Our new travel companions turned out to be good company and the two and a half hour journey atop the onion sacks passed quickly. In fact as darkness fell and the temperature dropped drastically we were grateful for our privileged position, especially when we caught glimpses of the back of the train with people still hanging on the outside.

As we approached Aguas Calientes we realised that our problems may not be over. Aguas Calientes is a very small village in the valley below Machu Picchu, and according to the guide book, hotel rooms are very limited. There were lots of people on the train, including an unknown number of tourists who would all need rooms.

We agreed that the only solution would be to be first off the train and run. Again we were at an advantage being in the baggage car. We wouldn't have to cope with the crowds. As the train slowed to a halt we leapt from the baggage car into the middle of a sidewalk pizzeria.

In other countries, when travelling by train, you only see the backs of buildings. In Peru everything faces into the tracks and most of the time there aren't even platforms. In effect the train goes through the middle of the street.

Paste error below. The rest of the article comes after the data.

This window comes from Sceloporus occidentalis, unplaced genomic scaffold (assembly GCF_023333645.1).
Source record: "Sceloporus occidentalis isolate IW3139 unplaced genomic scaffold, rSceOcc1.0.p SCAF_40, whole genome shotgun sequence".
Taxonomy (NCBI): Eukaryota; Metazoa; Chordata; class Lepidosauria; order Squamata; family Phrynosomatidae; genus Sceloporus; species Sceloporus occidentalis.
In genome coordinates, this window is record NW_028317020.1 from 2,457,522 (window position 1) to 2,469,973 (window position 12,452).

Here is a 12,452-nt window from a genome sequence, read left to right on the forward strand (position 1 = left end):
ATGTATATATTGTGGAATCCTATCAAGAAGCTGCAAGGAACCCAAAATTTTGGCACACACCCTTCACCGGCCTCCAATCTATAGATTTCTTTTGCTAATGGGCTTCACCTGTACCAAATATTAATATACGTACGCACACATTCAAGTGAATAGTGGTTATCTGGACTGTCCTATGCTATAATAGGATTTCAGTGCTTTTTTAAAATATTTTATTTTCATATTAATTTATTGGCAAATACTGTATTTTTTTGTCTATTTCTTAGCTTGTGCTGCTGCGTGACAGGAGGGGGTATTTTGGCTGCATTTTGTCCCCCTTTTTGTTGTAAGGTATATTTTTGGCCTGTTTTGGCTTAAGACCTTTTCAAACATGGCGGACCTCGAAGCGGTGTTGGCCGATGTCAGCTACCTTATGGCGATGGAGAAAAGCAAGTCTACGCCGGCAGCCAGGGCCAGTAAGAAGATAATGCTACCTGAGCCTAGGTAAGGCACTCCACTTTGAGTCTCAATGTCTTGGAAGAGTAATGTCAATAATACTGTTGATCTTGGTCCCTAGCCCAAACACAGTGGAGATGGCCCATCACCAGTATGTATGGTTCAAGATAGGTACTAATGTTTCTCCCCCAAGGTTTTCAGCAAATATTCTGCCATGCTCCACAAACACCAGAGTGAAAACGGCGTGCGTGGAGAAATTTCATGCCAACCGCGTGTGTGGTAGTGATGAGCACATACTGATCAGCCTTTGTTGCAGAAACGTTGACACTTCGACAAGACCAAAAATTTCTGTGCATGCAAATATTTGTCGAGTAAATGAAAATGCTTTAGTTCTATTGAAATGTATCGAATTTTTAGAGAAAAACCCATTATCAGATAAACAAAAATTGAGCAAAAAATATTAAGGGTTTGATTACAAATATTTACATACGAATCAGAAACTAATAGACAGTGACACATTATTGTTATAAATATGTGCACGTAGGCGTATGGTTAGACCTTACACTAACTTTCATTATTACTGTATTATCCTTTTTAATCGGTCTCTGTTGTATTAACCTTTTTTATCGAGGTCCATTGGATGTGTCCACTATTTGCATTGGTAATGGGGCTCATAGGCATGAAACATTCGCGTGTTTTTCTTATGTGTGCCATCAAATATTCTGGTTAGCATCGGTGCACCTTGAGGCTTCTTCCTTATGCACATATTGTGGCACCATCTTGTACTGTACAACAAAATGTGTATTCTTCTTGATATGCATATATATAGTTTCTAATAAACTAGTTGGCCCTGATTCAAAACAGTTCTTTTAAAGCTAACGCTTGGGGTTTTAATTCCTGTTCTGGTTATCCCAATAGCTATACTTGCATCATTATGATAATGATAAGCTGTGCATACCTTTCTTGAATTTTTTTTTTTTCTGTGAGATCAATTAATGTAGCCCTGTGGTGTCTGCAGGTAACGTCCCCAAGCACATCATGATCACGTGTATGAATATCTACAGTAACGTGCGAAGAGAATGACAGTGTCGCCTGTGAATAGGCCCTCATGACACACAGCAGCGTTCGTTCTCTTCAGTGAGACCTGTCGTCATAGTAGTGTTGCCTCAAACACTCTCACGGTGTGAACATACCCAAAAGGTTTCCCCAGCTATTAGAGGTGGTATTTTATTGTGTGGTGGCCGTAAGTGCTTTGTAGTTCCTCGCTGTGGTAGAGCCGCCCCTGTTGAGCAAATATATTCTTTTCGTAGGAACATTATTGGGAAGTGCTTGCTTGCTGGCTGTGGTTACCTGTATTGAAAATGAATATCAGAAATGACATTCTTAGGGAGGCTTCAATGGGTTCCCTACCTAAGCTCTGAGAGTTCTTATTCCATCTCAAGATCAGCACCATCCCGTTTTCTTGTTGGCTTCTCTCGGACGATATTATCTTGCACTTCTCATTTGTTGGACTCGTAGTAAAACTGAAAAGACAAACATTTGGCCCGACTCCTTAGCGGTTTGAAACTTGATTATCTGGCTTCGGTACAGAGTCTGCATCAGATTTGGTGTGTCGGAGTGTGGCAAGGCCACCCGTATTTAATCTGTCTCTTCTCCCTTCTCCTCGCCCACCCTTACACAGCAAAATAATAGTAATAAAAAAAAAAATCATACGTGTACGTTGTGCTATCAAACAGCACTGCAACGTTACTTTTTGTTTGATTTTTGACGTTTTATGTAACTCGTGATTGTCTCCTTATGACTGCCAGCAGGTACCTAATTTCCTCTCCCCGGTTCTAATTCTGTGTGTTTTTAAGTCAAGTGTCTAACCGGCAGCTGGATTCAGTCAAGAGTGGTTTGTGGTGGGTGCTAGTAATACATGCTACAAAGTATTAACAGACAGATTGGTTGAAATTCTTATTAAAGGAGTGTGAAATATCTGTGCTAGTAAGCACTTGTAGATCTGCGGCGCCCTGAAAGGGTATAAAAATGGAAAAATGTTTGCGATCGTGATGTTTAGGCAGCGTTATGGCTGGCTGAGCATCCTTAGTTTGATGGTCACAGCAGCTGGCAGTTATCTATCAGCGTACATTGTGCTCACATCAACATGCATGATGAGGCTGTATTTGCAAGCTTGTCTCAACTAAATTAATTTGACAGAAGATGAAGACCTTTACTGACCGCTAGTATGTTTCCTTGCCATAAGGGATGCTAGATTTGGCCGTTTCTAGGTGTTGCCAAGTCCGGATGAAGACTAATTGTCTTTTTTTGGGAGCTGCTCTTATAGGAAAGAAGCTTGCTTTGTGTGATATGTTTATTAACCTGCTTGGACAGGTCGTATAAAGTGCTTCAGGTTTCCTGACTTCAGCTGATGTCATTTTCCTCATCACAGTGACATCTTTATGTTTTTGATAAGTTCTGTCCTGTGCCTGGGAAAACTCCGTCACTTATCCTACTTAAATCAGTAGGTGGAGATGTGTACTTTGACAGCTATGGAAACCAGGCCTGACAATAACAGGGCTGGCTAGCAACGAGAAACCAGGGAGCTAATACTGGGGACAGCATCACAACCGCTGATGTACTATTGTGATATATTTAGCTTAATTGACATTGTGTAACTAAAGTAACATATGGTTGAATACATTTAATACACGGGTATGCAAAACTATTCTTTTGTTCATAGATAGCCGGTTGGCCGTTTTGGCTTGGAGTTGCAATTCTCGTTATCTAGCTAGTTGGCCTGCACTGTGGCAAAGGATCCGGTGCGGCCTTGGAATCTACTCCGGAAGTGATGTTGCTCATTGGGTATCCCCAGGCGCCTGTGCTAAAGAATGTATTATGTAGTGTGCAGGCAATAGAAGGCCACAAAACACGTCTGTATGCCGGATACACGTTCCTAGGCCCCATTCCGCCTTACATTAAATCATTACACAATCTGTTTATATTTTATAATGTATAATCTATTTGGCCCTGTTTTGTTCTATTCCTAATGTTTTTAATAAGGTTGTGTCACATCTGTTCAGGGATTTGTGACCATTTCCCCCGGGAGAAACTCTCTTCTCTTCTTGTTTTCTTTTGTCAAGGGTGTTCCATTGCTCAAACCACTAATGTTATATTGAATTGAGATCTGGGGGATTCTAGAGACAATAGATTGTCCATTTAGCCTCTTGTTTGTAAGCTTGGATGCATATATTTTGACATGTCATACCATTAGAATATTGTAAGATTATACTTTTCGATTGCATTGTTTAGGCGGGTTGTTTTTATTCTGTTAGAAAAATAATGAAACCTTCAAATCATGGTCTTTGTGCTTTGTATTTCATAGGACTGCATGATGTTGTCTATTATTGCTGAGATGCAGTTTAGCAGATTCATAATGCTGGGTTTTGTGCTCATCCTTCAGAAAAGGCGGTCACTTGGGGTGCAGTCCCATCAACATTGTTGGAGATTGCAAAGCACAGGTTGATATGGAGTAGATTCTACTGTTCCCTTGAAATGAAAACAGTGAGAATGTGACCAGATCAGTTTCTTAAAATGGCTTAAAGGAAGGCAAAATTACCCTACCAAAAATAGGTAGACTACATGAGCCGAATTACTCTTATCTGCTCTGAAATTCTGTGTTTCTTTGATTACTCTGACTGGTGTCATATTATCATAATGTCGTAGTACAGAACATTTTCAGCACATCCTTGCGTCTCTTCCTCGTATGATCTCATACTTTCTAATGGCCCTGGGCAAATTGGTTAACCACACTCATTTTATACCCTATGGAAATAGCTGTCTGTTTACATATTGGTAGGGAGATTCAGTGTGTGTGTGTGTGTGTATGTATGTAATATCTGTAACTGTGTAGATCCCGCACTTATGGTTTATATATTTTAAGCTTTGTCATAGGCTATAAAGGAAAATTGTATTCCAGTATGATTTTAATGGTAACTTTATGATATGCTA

We ran through four or five more sidewalk cafes and into the nearest hostel. It was obviously small and full so we crossed the tracks, climbed and embankment, ran down an alley and found ourselves in a small square. There were roads going both right and left. By this time there were several groups of hasty tourists in sight.

We chose the right turn, which turned out to be the right turn, and a little way up the hill came upon the hostel we were looking for. There was plenty room and we were the first of the passengers, from the train, to arrive there. After checking in we decided to explore Aguas Calientes. Apart from a small deserted square Aguas Calientes was the short strip of offices and shops which constituted the railway station. We had a meal there, which, like the previous evening, cost about one dollar, and once again were in bed before nine o'clock.